Back after a couple year hiatus, and at a new location, Eurobike was buzzing with happy industry folk who made the trek from all over the world to catch up with old friends, and talk bikes, the future of bike biz and the economy. Sadly, another common topic took precedent at many of our meetings, and that was the surprisingly scary streets of Frankfurt. It seems many other bike industry people booked hotels in one of the sketchiest locations of town. Known by many as the Drug Temple, Frankfurt has earned the moniker of being the “Crime Capital” of Germany, and although we saw plenty of neat historic buildings, the trash and uneasy feeling are the biggest takeaways for many who came to the show. It seems like the part of town we stayed in was the worst, which we wouldn’t have guessed seeing as it’s right next to the main train station and the prices of the hotels. I’ll spare the gritty details of sex acts, exposed body parts, needles and attacks on fellow bike industry friends while on the streets, but I will say, it’s one of, if not the gnarliest places I’ve ever been. And as a Los Angeles native who spent plenty of time looking for trouble in Downtown L.A. and the Venice Boardwalk during my teenage years and early 20’s, that’s saying a lot. Instead of pulling up to booths to say hello to friends and chat about what cool stuff we’d seen at the show, bike talk was replaced with crazy stories about the rampant drug use, prostitution, homelessness, and fights just outside our hotel room door. Needless to say, many folks will be looking for hotels in new locations next year.

It wasn’t all gloom though. Once we left the Red-Light District and made our way to Messe Frankfurt where the event was taking place, the grit and nervousness turned to excitement as eight halls filled with all kinds of bikes and bike stuff greeted us every day. Being that the show was in Europe, there was definitely a heavy representation of eBikes, specifically in the cargo, urban and commuter categories. We made some stops and checked out the impressive work that goes into those wild contraptions but mostly let our counterparts from handle those things, while we focused on the knobby-tired bikes and bits.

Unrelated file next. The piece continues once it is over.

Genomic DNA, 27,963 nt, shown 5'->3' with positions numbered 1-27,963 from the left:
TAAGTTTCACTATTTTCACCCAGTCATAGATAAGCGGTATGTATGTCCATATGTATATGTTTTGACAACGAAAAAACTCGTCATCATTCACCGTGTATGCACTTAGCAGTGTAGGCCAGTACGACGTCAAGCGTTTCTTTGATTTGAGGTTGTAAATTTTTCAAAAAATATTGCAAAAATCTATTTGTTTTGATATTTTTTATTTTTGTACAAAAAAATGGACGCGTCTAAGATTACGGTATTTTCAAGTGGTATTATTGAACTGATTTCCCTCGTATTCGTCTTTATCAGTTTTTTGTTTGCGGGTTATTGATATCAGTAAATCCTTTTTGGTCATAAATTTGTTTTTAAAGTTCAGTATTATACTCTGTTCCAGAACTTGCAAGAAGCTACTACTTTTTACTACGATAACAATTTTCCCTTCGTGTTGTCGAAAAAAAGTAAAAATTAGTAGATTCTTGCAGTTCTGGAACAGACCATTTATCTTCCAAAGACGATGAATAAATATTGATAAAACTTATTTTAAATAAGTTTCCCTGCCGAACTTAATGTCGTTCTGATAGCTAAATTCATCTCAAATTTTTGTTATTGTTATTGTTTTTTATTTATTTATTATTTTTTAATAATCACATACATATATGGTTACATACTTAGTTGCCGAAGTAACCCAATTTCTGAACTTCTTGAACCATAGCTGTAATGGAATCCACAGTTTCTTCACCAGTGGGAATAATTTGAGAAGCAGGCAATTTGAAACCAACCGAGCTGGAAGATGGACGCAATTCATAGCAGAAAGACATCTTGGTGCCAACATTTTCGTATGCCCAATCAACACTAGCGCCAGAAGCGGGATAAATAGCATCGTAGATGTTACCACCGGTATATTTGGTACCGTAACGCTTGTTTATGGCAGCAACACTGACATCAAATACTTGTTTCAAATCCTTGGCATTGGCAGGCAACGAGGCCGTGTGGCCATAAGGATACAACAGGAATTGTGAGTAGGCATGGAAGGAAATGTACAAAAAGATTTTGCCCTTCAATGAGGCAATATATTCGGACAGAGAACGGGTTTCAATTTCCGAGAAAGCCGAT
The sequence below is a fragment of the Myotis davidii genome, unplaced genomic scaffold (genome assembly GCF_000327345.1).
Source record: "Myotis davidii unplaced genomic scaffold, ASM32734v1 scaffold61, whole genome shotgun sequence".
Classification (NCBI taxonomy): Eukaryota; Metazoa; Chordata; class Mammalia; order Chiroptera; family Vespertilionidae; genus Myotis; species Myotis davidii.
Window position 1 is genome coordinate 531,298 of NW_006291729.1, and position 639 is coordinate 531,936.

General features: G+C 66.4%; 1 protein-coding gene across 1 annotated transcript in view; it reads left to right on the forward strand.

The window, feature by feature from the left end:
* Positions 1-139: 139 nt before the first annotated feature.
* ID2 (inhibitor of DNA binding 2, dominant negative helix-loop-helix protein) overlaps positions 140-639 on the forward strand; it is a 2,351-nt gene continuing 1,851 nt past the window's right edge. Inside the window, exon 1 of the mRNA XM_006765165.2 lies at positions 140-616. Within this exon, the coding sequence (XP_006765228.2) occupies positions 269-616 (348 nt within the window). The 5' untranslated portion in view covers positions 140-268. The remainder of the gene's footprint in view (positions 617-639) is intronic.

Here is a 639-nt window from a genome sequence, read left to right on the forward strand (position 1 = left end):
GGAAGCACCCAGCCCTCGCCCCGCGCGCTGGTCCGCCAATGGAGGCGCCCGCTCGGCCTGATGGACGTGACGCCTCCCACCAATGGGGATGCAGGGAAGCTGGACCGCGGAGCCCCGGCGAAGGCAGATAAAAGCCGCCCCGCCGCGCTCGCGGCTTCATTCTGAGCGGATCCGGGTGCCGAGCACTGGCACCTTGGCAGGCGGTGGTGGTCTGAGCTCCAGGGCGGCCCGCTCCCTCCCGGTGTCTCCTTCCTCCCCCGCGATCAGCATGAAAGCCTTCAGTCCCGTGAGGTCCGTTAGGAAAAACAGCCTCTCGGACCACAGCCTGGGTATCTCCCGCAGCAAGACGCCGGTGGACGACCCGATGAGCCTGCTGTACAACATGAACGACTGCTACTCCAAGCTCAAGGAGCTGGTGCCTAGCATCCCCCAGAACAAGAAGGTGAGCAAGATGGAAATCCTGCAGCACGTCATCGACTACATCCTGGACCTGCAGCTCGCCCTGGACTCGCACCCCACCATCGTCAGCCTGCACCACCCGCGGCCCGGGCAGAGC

Overall, the vibe from the show was very positive, which is a great sign for bike fans. When the brains behind the products we love to ride and tinker with are energized and happy, the advancements in tech are sure to boom as well. New tires, suspension improvements, new drivetrains, new eBike motors, helmet developments and more, means that we’re in store for some very cool stuff coming down the pipe across the industry.

Here’s a small selection of bits that caught our eye at the show. There’s a lot more cool stuff that we either couldn’t take photos of, or only shot video of for our YouTube video, so be sure to subscribe and check that out for lots more info and product.



Looking to create a more permanent and durable plug, Lezyne is close to finalizing this puncture-repairing bit. Part tire boot, part plug, these are designed to be installed once at home from the inside of the tire out and then trimmed to height. They’ll have different sizes available and should do a great job of keeping those expensive tires with big holes working longer.